A group of employees reported possible problems with a mathematical model used to calculate pollution and mileage, prompting the Ford hire an outside firm to run tests.
DETROIT (AP) — Ford Motor Co. has launched an investigation into whether it overstated gas mileage and understated emissions from a wide range of vehicles.
The company said Thursday that in September, a group of employees reported possible problems with a mathematical model used to calculate pollution and mileage, prompting the company to hire an outside firm to run tests. Testing will start with the 2019 Ford Ranger small pickup truck, and if problems are found, the company will start looking at models dating to 2017.
Ford said it has no evidence yet that mileage or pollution numbers are wrong, but the investigation has just started. The company says it’s too early to tell how many and which models might be involved.
Depending on what is found, Ford could be required to restate the mileage on EPA-approved window stickers as well as reimburse owners for the mileage difference. The company could also face penalties from the government agencies.
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“At Ford, we believe that trust in our brand is earned by acting with integrity and transparency,” Kim Pittel, the company’s vice president for environment and safety engineering, said Thursday. “We have a process for looking at how we perform and behave in our broad and complex company.”
The U.S. Environmental Protection Agency and the California Air Resources Board, which monitor emissions and mileage, have been informed of the probe, according to the company.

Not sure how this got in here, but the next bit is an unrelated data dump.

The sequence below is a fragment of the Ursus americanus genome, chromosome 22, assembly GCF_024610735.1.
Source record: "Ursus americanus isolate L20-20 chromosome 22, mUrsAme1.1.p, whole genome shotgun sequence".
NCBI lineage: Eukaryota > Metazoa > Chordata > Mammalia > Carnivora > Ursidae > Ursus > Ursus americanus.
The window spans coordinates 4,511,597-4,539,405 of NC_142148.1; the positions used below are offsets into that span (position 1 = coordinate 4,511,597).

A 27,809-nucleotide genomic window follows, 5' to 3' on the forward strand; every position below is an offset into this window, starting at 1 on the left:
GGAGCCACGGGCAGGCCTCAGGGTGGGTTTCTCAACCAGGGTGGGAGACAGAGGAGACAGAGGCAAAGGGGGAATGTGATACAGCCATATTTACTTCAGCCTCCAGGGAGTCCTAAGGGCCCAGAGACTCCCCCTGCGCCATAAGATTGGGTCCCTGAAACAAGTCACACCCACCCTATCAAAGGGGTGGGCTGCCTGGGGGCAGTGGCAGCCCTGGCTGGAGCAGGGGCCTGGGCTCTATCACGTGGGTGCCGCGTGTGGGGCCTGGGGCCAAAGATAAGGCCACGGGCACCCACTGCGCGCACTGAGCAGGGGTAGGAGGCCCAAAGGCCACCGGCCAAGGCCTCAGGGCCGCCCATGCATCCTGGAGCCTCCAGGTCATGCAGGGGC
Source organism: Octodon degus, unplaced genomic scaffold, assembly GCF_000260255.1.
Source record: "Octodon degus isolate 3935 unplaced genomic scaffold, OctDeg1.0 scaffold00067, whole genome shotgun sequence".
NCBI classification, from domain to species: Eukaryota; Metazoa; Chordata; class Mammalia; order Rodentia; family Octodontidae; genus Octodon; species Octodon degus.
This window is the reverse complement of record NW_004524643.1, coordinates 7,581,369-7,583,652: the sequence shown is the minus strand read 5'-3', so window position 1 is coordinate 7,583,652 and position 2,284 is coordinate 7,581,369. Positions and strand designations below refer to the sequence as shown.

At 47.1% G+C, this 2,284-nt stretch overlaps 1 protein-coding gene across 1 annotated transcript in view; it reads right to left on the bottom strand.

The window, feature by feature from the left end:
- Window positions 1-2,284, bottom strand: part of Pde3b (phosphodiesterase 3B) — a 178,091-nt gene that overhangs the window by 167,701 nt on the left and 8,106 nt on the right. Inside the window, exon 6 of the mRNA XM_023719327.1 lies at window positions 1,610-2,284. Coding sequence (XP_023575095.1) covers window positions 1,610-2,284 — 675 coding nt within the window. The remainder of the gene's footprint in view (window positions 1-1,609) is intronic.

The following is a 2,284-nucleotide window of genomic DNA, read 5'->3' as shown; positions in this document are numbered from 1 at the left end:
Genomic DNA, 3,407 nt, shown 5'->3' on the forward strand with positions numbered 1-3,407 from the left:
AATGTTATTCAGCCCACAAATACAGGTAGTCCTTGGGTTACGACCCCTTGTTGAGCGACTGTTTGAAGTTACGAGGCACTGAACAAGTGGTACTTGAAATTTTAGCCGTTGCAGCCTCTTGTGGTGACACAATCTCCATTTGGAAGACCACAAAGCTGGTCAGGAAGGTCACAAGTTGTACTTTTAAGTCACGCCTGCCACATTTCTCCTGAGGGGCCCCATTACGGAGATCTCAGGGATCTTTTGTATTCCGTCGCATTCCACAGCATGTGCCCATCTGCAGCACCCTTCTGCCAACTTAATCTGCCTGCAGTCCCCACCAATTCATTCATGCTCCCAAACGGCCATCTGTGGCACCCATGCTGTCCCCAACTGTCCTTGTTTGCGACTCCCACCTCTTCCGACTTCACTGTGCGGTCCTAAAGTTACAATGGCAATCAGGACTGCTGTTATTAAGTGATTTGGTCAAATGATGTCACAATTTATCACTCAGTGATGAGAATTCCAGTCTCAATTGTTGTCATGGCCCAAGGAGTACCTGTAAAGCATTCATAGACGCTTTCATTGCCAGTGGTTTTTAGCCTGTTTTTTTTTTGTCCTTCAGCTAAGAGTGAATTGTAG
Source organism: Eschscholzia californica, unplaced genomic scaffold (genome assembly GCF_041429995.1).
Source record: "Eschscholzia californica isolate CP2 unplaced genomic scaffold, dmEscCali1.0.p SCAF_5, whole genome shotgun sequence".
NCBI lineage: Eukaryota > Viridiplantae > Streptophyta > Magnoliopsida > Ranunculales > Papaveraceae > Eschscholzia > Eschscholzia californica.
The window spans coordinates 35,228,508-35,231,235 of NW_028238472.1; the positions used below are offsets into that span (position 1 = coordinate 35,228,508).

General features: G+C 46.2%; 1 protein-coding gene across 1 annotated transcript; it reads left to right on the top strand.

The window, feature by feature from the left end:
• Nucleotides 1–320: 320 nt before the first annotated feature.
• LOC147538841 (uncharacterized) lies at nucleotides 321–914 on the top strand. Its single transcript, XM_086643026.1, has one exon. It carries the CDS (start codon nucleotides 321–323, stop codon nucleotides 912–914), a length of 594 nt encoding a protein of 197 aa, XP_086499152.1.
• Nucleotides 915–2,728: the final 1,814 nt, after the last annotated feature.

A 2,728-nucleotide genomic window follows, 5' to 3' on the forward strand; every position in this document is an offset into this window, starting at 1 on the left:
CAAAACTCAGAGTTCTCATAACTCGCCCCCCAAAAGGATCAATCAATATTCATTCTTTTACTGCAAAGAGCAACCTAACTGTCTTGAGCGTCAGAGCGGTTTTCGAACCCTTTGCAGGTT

The EPA said in a statement that Ford disclosed the issues on Tuesday. “The investigation is ongoing and the information is too incomplete for EPA to reach any conclusions,” the agency said. “We take the potential issues seriously and are following up with the company to fully understand the circumstances behind this disclosure.”
The problems do not involve “defeat device” software that activates pollution controls for emissions tests and turns them off on the road, according to Ford. For years, Volkswagen used a defeat device to cheat on diesel emissions tests until they were caught by university researchers and a nonprofit organization. Ford said the investigation is focused on vehicles with gasoline engines.
In an interview, Pittel said it’s too early to tell how widespread the problem is or if it goes beyond 2017 models. “We’re just going to go where the investigation takes us,” she said. “We will be very, very thorough.”
Most emissions and mileage tests are done by automakers and spot-checked for accuracy by the EPA and California. The tests are done on a dynamometer, which is a treadmill-like device, and the mathematical model makes calculations for “road load,” which is drag from wind, tire rolling resistance, drag from engine-driven devices and other factors.
“We have identified potential concerns with how we calculate road load,” Pittel said.
If problems are found, it won’t be the first time Ford has had to restate mileage. In 2014, the Dearborn, Michigan, company had to cut the window-sticker mileage on six models, and had to pay thousands of dollars to more than 200,000 owners after errors were discovered in how the mileage was calculated. The company said the latest issues are unrelated to the 2014 problems. Ford also had to restate mileage on the C-Max gas-electric hybrid in 2013.
The Ford cases came after a 2012 EPA investigation found inflated mileage on 13 Hyundai and Kia models, affecting 900,000 vehicles.
Because Ford found out about the problem in September, it made calculations and probably knows it has problems with the tests, said Navigant Research analyst Sam Abuelsamid, who closely follows auto engines and transmissions.
“I don’t think that they would be making a statement like this at this point if they didn’t already know there was a problem,” Abuelsamid said. “It definitely implies that there’s an issue there.”
The EPA, Abuelsamid said, changed the testing guidelines for emissions and fuel economy in 2017, which could be why Ford said it will look at models from that year.
Ellen Knickmeyer contributed to this report from Washington, D.C.